Countdown to Flying!

Spring is in the air which - for the birds of the Suffolk Owl Sanctuary - means coming out of the aviaries and back into training for the busy flying season ahead.

Over the winter months the birds which participate in the spectacular summer flying demonstrations relax in their spacious aviaries. They moult and rest after a busy six months illustrating their various aerial characteristics as part of our mission to inform the public at large about the need for the ongoing conservation of similar species in the wild.

New member of staff Mary helps Liz induct a pair of
our Red Kites to the 2016 weight watchers club!

After being left to “do their own raptor thing” over this dormant period, the birds are once again ready to work with the falconers to perfect a dazzling displays for visitors. So far this year, the following birds to have come out of the aviaries: Birkett (Great Horned Owl), Mir (Steppe Eagle), Templeton and Ash (Common Buzzards), April (Lanner Falcon) and Lock (Lannerette).

It takes a matter of weeks to bring a bird back to flying condition and the process starts with addressing some weight issues! The birds’ flying weight is necessarily lower than their dormant weight and their body condition is similarly at variance.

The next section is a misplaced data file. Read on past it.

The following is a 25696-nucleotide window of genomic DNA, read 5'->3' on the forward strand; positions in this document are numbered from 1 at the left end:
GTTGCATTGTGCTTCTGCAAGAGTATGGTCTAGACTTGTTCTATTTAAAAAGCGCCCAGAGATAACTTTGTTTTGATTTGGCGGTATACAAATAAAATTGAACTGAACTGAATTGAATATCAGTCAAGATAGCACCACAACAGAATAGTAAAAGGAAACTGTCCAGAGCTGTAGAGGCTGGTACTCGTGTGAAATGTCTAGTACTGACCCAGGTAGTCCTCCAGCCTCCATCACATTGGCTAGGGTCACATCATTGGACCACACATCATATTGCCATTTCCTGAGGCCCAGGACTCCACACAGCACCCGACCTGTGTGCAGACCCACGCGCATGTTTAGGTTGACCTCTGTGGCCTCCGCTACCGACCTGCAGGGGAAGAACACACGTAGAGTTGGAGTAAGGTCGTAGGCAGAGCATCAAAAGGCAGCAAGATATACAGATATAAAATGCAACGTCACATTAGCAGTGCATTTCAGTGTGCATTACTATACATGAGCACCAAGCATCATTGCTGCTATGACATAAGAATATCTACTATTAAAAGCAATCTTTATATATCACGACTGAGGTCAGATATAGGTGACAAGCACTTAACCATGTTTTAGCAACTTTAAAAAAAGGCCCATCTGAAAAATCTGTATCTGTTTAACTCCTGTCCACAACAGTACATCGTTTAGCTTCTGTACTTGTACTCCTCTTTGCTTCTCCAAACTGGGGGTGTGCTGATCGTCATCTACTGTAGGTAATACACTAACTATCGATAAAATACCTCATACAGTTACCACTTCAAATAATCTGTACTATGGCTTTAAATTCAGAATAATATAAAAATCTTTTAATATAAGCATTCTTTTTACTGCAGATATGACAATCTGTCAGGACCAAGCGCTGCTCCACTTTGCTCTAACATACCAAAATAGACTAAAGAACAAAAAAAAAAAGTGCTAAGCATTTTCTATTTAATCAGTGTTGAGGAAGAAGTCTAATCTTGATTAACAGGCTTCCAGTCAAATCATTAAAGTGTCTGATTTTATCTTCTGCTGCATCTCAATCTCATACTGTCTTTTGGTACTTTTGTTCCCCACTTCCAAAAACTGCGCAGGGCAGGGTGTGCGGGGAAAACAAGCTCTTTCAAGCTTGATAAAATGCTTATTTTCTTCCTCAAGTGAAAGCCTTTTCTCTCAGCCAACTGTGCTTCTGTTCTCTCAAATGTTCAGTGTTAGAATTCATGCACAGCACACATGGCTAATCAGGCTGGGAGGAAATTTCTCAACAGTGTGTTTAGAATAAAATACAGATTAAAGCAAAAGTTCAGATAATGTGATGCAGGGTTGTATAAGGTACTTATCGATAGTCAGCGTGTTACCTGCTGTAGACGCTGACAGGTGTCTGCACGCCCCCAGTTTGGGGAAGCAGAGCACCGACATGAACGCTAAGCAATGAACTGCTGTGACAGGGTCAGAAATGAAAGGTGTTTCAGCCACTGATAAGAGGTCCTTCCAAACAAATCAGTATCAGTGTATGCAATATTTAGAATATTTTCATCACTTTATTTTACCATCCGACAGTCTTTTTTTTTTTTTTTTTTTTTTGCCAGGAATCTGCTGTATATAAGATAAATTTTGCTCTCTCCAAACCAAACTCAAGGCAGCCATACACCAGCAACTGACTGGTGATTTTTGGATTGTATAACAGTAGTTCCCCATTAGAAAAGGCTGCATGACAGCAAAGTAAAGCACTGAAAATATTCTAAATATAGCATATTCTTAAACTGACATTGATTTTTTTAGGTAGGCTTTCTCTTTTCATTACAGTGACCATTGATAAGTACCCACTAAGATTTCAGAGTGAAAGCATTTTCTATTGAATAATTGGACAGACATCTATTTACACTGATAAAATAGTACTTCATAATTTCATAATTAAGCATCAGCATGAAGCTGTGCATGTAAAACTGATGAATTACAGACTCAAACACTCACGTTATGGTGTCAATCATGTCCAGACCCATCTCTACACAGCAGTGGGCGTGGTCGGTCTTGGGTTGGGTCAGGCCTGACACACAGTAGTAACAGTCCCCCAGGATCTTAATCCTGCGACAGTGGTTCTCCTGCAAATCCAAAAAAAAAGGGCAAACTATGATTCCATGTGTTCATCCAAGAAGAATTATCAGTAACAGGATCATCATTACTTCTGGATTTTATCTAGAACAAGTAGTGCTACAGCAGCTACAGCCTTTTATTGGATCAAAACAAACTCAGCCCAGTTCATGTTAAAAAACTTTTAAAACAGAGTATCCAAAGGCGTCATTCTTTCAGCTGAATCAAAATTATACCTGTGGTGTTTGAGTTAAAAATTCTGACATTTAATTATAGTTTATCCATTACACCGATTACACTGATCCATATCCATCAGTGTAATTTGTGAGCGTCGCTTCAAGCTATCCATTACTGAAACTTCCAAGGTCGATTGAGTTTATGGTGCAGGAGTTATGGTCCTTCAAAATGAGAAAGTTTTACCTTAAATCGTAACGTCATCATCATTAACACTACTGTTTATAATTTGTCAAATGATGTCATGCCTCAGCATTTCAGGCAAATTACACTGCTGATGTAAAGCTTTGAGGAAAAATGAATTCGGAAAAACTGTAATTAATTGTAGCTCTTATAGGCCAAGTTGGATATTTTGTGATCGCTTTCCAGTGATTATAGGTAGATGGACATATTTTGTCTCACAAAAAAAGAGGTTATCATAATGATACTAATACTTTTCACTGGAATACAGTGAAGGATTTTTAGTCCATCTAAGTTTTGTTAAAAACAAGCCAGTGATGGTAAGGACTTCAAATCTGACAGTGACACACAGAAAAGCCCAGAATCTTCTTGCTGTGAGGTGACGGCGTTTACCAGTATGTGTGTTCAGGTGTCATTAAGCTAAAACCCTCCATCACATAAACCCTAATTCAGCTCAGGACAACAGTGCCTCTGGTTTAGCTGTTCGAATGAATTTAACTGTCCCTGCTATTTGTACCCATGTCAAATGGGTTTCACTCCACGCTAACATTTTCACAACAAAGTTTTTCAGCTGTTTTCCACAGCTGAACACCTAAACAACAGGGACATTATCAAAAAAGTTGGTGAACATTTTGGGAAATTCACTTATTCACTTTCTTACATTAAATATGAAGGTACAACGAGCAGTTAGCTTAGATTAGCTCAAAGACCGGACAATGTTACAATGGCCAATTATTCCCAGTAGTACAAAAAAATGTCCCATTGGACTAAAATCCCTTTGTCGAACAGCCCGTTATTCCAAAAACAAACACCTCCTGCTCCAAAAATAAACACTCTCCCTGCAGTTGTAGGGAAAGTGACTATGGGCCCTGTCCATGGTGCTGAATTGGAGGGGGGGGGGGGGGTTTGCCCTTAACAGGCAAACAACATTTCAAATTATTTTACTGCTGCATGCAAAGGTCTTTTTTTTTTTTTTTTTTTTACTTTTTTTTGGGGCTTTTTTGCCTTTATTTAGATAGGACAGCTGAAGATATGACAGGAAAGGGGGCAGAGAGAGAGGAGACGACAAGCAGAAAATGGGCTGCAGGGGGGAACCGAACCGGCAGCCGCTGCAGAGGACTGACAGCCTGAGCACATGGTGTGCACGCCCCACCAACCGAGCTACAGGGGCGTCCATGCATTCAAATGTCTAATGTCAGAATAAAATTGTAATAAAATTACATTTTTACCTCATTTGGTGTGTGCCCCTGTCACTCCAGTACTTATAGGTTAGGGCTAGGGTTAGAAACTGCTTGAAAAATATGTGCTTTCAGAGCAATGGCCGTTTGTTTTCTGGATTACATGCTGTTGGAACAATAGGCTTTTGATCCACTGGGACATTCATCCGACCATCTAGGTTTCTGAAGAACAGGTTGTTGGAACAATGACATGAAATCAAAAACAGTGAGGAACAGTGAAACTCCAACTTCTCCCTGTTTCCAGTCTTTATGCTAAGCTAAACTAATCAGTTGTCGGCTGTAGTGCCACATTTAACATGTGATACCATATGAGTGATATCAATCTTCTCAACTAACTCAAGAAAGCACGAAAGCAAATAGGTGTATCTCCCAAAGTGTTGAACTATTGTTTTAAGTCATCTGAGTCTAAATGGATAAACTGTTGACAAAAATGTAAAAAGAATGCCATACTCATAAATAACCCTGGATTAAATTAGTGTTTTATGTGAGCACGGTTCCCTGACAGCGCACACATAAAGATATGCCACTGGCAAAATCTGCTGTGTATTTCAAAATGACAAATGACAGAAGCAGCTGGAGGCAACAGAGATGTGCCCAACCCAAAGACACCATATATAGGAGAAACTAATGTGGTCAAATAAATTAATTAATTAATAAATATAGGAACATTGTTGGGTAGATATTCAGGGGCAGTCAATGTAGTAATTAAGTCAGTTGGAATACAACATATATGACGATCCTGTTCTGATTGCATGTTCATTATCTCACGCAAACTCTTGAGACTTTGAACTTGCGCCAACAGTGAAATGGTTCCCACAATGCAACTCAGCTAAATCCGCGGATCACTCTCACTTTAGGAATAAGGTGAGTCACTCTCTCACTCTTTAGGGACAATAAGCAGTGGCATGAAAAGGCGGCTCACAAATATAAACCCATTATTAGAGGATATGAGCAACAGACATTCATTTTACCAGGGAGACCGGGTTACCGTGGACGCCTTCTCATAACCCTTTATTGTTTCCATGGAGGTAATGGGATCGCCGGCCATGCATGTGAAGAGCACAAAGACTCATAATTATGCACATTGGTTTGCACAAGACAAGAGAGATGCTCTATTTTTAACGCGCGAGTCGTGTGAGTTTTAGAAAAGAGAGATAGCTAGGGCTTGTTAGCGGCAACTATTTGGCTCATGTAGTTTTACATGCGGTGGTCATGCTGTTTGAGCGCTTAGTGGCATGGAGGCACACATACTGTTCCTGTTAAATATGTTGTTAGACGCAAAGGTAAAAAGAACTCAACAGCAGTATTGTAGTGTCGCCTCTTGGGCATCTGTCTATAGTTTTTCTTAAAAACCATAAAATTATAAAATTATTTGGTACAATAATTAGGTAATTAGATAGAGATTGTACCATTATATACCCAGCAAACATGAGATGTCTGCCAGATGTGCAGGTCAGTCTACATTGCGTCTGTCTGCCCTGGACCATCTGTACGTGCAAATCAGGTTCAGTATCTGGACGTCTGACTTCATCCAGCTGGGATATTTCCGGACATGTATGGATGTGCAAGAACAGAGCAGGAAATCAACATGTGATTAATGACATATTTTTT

In order for a bird to return to the falconer’s glove it must be hungry and motivated by food, so slimming is on the cards for all the winter couch potatoes!!

Liz cradles Ash, one of our buzzards, in the
comfort of a towel as she fits his new jesses

Once the birds are returned to their slimline form, their flying equipment must be renewed. Each bird will be fitted with soft leather jesses attached to its leg with anklets. A leash can then be fitted to the jesses in order for the bird to sit out on the weatherings waiting to fly, instead of in an aviary.

Catching up the birds to attach their equipment also offers the falconers an opportunity to check the birds’ general condition. If necessary, beaks can be coped and/or talons trimmed.

Coping (or trimming) beaks can be necessary in captive bred birds. In the wild, birds cope their own beaks by breaking open bones and tearing meat from the bones of their prey. In captivity, they do not have this opportunity so, as well as providing material in the aviaries for birds to cope naturally, the falconers must occasionally clip or file a beak into shape. If a beak was left to grow unchecked it could become so long that it would crack, causing the bird considerable pain.

Ash's beak is very carefully filed - if it grew too
long it may split and cause pain to the bird

Once all the flying team birds have passed this annual M.O.T. they are ready to embark on the season’s programme of activities once again.